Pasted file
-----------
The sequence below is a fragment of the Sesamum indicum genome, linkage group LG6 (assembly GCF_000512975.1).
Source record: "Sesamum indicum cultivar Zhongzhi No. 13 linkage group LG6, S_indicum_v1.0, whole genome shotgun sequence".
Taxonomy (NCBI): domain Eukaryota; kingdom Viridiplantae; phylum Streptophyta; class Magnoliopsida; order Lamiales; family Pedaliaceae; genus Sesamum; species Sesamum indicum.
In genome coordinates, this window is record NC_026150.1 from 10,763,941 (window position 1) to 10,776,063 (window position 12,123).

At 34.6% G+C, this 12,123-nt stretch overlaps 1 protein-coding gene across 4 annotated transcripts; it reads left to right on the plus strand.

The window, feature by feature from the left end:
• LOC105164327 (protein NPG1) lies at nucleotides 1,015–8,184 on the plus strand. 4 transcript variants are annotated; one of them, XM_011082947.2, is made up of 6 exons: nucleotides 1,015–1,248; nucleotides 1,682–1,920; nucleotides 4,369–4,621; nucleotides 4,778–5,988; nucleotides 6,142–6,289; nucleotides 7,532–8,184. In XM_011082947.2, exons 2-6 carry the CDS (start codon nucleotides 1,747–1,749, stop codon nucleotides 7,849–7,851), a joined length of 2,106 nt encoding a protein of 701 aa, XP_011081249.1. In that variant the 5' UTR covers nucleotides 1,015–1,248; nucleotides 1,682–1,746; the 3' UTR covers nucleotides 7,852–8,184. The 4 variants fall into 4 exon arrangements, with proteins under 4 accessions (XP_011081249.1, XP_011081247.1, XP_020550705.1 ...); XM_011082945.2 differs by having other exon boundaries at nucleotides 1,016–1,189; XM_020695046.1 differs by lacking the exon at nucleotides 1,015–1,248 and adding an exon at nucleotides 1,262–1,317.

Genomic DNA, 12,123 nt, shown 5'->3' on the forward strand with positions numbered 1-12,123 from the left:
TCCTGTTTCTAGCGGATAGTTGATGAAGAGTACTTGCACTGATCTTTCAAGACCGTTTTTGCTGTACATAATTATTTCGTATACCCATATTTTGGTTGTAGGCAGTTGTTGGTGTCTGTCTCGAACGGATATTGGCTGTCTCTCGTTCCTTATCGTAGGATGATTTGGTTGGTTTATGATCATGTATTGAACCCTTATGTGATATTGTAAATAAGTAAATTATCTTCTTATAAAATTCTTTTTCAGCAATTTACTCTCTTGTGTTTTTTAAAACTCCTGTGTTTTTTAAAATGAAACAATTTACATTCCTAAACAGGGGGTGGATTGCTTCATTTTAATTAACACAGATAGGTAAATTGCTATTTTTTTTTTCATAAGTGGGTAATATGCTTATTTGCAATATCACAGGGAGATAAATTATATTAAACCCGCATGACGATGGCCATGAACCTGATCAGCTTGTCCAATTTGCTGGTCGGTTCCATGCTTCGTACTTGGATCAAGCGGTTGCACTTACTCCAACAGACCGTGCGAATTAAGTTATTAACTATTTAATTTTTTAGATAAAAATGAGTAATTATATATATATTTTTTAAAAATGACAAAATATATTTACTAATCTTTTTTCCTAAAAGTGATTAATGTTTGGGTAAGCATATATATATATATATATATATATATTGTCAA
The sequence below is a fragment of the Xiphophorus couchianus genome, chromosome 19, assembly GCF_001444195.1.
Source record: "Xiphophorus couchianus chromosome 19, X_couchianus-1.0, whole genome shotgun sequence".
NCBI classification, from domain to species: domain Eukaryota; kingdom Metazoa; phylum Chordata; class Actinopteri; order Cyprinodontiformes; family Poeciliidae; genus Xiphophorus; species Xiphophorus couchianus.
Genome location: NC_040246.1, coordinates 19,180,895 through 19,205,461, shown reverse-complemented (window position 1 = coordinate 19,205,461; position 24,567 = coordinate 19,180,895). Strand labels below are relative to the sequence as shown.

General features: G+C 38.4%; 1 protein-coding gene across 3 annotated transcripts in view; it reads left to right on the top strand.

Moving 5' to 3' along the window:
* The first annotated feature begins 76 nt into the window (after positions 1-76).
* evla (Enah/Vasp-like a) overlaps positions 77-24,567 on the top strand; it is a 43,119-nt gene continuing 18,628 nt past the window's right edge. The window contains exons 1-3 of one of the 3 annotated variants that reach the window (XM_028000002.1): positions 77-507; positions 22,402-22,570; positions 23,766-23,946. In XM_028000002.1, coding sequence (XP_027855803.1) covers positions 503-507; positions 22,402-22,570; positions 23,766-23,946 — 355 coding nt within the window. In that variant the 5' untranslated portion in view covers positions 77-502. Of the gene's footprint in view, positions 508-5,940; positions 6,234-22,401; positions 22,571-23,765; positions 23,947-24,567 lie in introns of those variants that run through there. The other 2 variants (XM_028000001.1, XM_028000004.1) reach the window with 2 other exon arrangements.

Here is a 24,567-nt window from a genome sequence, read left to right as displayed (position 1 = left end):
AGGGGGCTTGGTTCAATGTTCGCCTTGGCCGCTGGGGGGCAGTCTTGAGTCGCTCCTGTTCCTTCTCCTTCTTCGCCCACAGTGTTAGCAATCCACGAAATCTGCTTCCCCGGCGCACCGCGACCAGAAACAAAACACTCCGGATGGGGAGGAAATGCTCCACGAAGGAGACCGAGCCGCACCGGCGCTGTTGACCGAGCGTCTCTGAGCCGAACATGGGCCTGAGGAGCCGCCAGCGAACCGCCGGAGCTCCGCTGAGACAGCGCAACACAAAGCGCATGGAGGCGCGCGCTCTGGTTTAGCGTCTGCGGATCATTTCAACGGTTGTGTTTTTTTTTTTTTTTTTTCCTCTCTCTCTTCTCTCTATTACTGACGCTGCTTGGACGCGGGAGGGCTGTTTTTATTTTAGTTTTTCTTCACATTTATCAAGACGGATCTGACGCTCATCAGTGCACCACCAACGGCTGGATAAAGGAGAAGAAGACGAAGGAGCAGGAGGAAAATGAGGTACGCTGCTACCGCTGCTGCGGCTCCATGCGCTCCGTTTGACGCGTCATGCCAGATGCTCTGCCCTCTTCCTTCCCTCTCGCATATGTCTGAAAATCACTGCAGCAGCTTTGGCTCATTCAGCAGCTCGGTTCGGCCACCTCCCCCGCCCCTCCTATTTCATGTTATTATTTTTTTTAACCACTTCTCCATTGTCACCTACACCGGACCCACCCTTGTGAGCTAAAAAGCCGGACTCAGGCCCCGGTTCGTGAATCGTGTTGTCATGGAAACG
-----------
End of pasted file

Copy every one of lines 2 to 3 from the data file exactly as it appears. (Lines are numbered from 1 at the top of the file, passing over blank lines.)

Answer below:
Source record: "Sesamum indicum cultivar Zhongzhi No. 13 linkage group LG6, S_indicum_v1.0, whole genome shotgun sequence".
Taxonomy (NCBI): domain Eukaryota; kingdom Viridiplantae; phylum Streptophyta; class Magnoliopsida; order Lamiales; family Pedaliaceae; genus Sesamum; species Sesamum indicum.